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HOT BATCH - MARK RICHARDS

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Mark Richards - Head Shaper of Hot Batch Mark Richards Surfboards

Head Shaper:

Mark Richards

Behind the Brand: Mark Richards started his own surfboard label in Newcastle, Australia, back in 1975. At the time, the up-and-coming Australian pro was already a force to be reckoned with on the world scene, most notably as a central character in the Free Ride generation that was making a huge cultural impact. His global travels translated into a list of shaping influences that was widespread, including Geoff McCoy, Ben Aipa, Gerry Lopez, Tom Parrish, Jim Richardson, Reno Abellira, Pat Rawson, and Dick Brewer. Three years after starting his own label, Richards revolutionized high-performance surfing by reintroducing the twin-fin design. The following year, in 1979, his utter domination began as he redefined high-performance surfing by riding the new equipment on the fledgling world tour. He would win four world titles in a row riding his updated twin-fin design, which enjoyed widespread acceptance by the early '80s.

About his Most Popular Models: Today, his most popular models are the Retro '80s Twin-Fin, which made him famous, and his modern-day Super Twin. Both boards are designed for surf in the 1- to 6-foot range, and will work in any type of wave. "The modern Super Twin comes with a stabilizer fin in the tail, which increases its drive as the surf gets bigger." Though accomplished stars from all over the world come knocking on his door, at the end of the day, Richards continues to be his own best source of feedback when it comes to design.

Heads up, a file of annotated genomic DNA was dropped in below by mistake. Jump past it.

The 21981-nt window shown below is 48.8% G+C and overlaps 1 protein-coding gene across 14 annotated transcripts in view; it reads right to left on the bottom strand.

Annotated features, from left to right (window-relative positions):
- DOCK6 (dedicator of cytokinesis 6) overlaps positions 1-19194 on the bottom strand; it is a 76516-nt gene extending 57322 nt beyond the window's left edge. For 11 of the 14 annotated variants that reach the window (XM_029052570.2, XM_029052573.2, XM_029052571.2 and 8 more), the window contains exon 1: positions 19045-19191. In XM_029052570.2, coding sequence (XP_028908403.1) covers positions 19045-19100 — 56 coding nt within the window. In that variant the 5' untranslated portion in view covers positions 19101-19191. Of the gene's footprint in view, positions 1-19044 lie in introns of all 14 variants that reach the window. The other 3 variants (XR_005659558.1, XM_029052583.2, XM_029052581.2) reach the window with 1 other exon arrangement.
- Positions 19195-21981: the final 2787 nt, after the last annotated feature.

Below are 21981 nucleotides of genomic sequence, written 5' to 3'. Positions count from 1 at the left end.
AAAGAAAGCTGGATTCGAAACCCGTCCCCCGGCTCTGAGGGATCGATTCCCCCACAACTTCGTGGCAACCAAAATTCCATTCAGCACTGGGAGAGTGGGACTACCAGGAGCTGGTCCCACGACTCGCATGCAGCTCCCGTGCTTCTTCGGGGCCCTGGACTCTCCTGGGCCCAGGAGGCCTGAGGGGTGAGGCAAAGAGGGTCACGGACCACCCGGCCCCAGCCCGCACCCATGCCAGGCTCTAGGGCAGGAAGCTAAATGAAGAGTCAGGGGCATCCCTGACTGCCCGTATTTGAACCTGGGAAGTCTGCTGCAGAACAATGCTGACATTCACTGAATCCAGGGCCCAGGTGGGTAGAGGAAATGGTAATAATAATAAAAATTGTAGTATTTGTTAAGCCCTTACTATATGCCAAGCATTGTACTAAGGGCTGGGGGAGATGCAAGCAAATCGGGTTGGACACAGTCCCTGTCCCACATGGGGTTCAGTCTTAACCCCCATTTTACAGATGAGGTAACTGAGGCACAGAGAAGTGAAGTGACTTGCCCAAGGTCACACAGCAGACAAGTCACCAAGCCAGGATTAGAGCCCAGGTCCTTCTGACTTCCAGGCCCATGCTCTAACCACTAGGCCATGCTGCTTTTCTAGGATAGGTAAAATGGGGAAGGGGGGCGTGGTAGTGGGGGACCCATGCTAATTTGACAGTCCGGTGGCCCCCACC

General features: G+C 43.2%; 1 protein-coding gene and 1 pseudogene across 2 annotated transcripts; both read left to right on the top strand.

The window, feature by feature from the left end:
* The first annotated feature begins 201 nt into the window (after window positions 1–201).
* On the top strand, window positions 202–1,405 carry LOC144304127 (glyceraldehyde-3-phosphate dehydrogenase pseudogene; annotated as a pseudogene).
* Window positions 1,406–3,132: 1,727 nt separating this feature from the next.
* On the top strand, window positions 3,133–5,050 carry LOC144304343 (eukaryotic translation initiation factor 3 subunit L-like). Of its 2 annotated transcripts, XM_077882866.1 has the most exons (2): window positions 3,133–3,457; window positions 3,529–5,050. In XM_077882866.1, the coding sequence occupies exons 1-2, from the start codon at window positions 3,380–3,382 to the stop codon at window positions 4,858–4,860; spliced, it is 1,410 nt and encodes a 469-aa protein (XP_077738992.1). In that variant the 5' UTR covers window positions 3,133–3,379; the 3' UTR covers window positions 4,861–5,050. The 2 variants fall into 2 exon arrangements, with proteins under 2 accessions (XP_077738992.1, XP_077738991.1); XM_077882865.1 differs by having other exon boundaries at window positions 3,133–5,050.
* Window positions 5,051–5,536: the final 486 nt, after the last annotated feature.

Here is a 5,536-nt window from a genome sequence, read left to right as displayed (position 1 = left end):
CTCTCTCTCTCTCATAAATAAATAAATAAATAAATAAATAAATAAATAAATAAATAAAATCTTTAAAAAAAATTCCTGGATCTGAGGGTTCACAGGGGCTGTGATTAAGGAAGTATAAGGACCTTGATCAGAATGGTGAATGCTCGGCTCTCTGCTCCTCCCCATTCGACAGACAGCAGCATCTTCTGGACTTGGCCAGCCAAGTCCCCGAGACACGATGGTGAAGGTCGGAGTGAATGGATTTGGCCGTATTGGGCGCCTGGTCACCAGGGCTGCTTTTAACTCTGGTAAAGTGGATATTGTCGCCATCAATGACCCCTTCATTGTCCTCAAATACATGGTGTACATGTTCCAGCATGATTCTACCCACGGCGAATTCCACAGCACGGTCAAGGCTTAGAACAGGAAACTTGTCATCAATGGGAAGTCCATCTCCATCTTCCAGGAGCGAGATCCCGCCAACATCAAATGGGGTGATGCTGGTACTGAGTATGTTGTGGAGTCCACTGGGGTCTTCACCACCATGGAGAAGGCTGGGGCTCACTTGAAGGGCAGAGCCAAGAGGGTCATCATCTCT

Taking the Pulse:"We're in an era of experimentation with surfboard construction and design. Customers are open to try new materials, and we will see more of the ‘user-friendly' fish-style boards and less of standard narrow thruster models."

Shop Talk

What's the most important aspect of the surfboard—the one the customer should be most concerned with? "Volume…because too many fun recreational surfers have been sold narrow, thin thrusters by shapers who are too stupid to figure out that a fun surfer can't ride a pro's board."

What's the most exciting aspect of surfboard design right now? "I think it's the experimentation that is occurring with building surfboards out of new materials. It is creating some exciting possibilities in terms of performance and durability."

What's the most dramatic refinement or shift in design going to be in 2009? "It's going to be more width and thickness across the broader spectrum of board models. Through good design you can make a wider, thicker board that is responsive, and the reality of life is most people do most of their surfing in ‘shit' surf!"

What makes your brand unique? "Too many shapers are obsessed with what is going on in the Pro Tour, which bears little relationship to what is happening for the recreational surfer. I have a really good understanding of what the recreational surfer needs in a board, and have designed and shaped a series of models that are easy to ride and make going surfing fun."